Sadly, those options appear to be mutually exclusive for the time being.

[Image: James R. Martin/Shutterstock]

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  • Arthur Dailey Arthur Dailey on Mar 26, 2020

    A major issue with C5's and TheLaine's beliefs are that the economic aftermath of a downturn will be neither as pronounced or as prolonged as they keep stating. It will instead be a blip. The infrastructure will remain intact. Pent up demand will unleash consumer spending. Some must be too young to remember that traditionally Western Societies largely 'shut down' for 4 days over Easter, and from the period of December 24th to January 2nd. With zero negative economic impact. In Ontario all stores were required to legally close on Sundays until the early 1990's. Again with no negative economic impact. The majority of manufacturers would regularly have total plant shutdowns, generally in early August, again with no negative impact. To this day many societies practice a 3 week hiatus/general vacation in August, with little negative economic impact. Whereas prolonging the infection period and overwhelming the healthcare facilities would have a serious economic impact. As they say in risk management 'it is better to mistake a rock as a bear, than to mistake a bear as a rock'.

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    • Lou_BC Lou_BC on Mar 26, 2020

      @Arthur Dailey - Ah, yes.. The "Lord's Day Act". It was against the law to work on a Sunday or a Christian religious holiday. "Back in the day", the Roman Catholic Church in Quebec was more powerful and influential than the government. Anyone working on a "Lord's day" was expected to donate their pay to the church. I do believe that was an expectation from other religious entities.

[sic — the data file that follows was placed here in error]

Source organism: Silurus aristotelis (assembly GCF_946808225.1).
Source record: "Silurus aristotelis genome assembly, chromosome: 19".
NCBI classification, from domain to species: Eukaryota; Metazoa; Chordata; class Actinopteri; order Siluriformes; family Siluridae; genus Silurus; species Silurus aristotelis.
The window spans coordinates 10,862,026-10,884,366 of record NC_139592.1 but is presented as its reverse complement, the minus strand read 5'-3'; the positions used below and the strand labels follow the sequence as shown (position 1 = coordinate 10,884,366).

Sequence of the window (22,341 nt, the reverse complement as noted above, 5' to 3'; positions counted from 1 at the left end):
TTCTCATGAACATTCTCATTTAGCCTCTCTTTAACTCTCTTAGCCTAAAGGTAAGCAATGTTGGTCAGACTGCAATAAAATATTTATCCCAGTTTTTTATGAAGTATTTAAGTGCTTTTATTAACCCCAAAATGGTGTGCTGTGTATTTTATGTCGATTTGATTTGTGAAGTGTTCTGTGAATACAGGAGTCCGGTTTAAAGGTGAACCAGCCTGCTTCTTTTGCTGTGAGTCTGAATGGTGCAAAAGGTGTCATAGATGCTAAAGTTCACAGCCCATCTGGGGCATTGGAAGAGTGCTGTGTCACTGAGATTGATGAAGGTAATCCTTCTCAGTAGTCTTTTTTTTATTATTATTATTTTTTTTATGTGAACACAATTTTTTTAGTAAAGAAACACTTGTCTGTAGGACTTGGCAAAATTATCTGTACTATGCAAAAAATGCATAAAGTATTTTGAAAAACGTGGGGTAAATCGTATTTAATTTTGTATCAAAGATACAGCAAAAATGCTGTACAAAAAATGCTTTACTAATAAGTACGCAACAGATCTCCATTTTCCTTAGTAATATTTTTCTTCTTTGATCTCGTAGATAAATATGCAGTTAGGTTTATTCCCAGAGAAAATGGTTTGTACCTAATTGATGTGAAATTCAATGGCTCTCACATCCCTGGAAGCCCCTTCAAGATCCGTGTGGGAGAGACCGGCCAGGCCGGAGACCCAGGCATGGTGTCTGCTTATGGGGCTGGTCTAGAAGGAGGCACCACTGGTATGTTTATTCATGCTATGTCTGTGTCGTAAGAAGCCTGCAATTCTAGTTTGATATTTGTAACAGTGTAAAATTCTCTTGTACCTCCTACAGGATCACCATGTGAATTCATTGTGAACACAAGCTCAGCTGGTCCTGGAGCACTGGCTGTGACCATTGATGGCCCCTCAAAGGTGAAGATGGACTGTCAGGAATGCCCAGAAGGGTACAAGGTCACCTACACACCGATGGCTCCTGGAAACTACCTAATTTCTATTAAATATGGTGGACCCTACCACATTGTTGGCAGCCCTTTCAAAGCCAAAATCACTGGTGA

• Old_WRX Old_WRX on Mar 26, 2020

    I thought this site was about cars not. Now the comments seem (mostly) to be political knee jerk-ian foaming at the mouth.

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    • Art Vandelay Art Vandelay on Mar 26, 2020

      @ravenuer Well, they arent making them lol. All I can say is that the Mini EV has been delayed so I'll be looking for some rims for my Fiesta ST which I suppose will be cheaper to buy now since Uncle Sugar is kicking some cash around which negates part of the reason for grabbing the mini anyway. So a thread about decent looking 15 or 16 inch rims (stock 17s are stupid on a car that small) rims in 4x108 with a 38-40 offset would be cool. They seem to not be terribly common but I'd prefer redrilling the hubs and rotors to 4x100 if I can avoid it and I'm not running adapters

  • Syke Is it possible to switch the pure EV drive on and off? Given the wonderful throttle response of an EV, I could see the desirability of this for a serious off-roader. Run straight ICE to get to your off-roading site, switch over the EV drive during the off-road section, then back to ICE for the road trip back home.
  • ToolGuy Historical Perspective Moment:• First-gen Bronco debuted in MY1966• OJ Simpson Bronco chase was in 1994• 1966 to 1994 = 28 years• 1994 to now = 28 yearsFeel old yet?
  • Ronnie Schreiber From where is all that electricity needed to power an EV transportation system going to come? Ironically, the only EV evangelist that I know of who even mentions the fragile nature of our electrical grid is Elon Musk. None of the politicians pushing EVs go anywhere near it, well, unless they are advocating for unreliable renewables like wind and solar.
  • FreedMike I just don’t see the market here - I think about 1.2% of Jeep drivers are going to be sold on the fuel cost savings here. And the fuel cost savings are pretty minimal, per the EPA: https://www.fueleconomy.gov/feg/PowerSearch.do?action=noform&path=1&year1=2022&year2=2022&make=Jeep&baseModel=Wrangler&srchtyp=ymm&pageno=1&rowLimit=50Annual fuel costs for this vehicle are $2200 and $2750 for the equivalent base turbo-four model. I don’t get it.
  • FreedMike How about the “Aztek” package? Wait, this car already has that…Said it before and I’ll say it again: they need to restyle the hind end on this car, stat.